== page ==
“On exploration missions, quick, self tests could allow astronauts to assess how they are functioning from a cognitive performance standpoint as it relates to fatigue and stress,” said David F. Dinges, Ph.D., team leader of the National Space Biomedical Research Institute’s Neurobehavioral and Psychosocial Factors Team. “In this mission, we’ll gather data to help us refine the self tests and develop an interface component that provides immediate feedback to the user.”
Dinges and his colleagues are gathering data during the NASA Extreme Environment Mission Operations (NEEMO) 13 project which takes place in Aquarius, the world’s only underwater research habitat. Located near Key Largo, Fla., and 62 feet below the surface, Aquarius is owned and funded by the National Oceanic and Atmospheric Administration and operated by the University of North Carolina at Wilmington (UNCW). The mission runs Aug. 6 to 15.
“The NEEMO environment is similar to lunar and other exploration missions in many respects. There is isolation, confinement to a small habitat and work area, the need to work together as a team, extravehicular activities, and no immediate rescue in the event of an emergency,” said Dinges, a professor in psychiatry at University of Pennsylvania School of Medicine and leader of the NSBRI portion of the NEEMO projects.Another similarity to space is that the aquanauts must perform tasks requiring high performance levels. During NEEMO 13, they will perform simulated moon walks on the ocean floor involving sample collection and construction of a communications tower.
Dinges’ project uses several methods to gather data that will be used to assess the amount of fatigue and stress related to mission activities.
“The crew takes a three-minute test that measures vigilance, attention and psychomotor speed. We’ve learned from laboratory experiments that the test is sensitive to fatigue and other factors that impact a person’s ability to pay attention to a task and respond quickly,” Dinges said. “The test is taken at least four times a day – on waking, before and after simulated moon walks, dives and habitat experiments, and before bed.”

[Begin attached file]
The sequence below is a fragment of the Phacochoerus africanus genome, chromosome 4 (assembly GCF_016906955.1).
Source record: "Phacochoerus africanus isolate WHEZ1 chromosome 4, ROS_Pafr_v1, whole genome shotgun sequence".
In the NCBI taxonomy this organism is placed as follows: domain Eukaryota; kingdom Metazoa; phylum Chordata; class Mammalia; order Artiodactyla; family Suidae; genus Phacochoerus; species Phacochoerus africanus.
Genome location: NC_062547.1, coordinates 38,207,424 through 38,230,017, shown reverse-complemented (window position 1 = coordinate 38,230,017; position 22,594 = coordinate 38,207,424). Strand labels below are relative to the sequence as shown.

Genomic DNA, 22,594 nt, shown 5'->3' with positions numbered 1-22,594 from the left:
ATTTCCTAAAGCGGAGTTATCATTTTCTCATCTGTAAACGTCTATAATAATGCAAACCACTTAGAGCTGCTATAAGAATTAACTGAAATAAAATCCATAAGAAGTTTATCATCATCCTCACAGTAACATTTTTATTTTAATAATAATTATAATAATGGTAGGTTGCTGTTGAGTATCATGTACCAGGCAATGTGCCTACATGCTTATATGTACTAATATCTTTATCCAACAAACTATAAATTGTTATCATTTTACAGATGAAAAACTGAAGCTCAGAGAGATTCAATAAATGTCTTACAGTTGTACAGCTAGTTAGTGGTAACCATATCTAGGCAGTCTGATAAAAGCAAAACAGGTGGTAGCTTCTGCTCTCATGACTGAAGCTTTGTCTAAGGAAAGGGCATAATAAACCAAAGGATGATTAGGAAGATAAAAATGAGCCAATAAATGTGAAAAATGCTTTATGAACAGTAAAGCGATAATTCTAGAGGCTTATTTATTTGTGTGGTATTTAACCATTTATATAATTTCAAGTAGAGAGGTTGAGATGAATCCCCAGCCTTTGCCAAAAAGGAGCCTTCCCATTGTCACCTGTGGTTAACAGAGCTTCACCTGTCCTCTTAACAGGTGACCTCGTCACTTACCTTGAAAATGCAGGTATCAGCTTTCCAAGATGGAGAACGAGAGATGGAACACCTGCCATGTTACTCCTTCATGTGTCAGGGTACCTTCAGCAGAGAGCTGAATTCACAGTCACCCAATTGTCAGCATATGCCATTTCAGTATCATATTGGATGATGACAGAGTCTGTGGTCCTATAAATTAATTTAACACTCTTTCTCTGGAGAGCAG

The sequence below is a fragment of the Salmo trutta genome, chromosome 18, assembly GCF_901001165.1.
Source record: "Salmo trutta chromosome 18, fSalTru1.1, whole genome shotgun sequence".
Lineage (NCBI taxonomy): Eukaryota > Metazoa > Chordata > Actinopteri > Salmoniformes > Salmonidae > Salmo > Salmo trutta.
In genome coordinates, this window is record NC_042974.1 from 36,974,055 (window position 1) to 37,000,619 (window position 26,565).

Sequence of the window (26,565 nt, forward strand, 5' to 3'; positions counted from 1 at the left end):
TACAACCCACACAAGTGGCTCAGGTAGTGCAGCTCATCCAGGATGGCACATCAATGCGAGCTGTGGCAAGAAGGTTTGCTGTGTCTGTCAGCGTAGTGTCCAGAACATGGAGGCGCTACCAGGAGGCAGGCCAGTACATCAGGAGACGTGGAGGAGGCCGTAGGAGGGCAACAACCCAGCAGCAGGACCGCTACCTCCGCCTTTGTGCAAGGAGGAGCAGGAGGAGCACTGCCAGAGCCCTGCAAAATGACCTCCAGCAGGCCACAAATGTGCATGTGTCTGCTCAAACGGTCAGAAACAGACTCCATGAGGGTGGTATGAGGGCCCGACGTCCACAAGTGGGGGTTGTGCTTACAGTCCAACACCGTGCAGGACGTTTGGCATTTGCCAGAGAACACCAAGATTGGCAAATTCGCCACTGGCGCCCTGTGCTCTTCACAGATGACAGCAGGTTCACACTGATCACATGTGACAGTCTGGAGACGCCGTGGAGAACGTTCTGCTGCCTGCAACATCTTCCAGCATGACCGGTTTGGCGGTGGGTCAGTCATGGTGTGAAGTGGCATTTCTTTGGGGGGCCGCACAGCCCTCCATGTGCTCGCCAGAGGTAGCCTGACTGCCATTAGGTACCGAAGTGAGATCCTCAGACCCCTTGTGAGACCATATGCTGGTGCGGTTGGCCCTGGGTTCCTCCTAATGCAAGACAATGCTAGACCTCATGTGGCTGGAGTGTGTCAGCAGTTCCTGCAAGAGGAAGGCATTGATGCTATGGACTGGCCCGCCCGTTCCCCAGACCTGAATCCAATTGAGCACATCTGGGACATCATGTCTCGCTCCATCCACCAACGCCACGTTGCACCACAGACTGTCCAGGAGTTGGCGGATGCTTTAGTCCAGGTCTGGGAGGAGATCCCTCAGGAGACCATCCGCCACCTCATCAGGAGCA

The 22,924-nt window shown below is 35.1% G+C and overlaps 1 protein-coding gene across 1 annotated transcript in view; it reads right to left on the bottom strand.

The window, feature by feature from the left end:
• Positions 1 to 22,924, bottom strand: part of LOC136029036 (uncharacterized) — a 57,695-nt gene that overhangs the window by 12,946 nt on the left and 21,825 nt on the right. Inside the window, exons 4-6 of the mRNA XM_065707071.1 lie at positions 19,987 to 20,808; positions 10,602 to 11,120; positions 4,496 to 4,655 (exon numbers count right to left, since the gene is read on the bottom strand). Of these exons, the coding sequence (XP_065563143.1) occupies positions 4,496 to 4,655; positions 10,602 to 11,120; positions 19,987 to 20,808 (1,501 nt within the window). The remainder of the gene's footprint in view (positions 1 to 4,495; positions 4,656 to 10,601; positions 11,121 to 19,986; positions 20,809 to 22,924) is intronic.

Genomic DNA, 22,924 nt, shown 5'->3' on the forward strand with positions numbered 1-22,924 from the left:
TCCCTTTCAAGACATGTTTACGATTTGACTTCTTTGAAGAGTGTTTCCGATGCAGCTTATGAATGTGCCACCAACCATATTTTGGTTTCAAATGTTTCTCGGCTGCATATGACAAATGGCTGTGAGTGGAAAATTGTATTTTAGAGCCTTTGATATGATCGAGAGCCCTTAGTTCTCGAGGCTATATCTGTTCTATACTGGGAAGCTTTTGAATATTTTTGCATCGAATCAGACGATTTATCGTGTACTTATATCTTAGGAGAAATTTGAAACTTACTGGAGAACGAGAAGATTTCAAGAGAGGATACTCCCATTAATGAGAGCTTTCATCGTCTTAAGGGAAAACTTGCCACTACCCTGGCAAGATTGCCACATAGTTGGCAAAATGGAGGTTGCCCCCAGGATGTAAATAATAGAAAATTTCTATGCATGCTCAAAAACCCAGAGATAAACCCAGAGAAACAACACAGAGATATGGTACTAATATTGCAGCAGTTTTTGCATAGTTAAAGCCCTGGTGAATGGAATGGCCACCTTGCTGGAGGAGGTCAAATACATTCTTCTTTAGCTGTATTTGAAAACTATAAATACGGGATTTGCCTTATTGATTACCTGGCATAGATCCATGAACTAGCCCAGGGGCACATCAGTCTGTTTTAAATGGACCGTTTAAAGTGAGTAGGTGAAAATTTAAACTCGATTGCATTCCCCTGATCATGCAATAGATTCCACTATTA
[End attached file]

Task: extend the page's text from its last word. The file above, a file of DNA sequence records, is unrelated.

The Psychomotor Vigilance Test, or PVT, was developed through Dinges’ work with NSBRI, NASA, the Department of Defense and the National Institutes of Health. The user watches for a signal and responds when it appears, allowing the measurement of reaction times.
The crew also wears a wristwatch-sized device, called an Actiwatch®, that measures the sleep and wake cycle. The aquanauts provide saliva at various times each day including when they awake, before and after performing experiments and simulated moon walks, and before going to bed.
“With the saliva samples, we measure cortisol, a hormone that provides information on their stress levels,” Dinges said. “Cortisol is normally high in the morning; it’s a means of getting you going each day. If we see elevated cortisol after performing a high-level task, it would indicate some type of stress occurred during the activity.”
The crew fills out brief questionnaires about how hard they are working, so researchers can get a sense of their physical and mental workload. Another questionnaire focuses on mood and interpersonal interactions between the crew as well as with mission control personnel.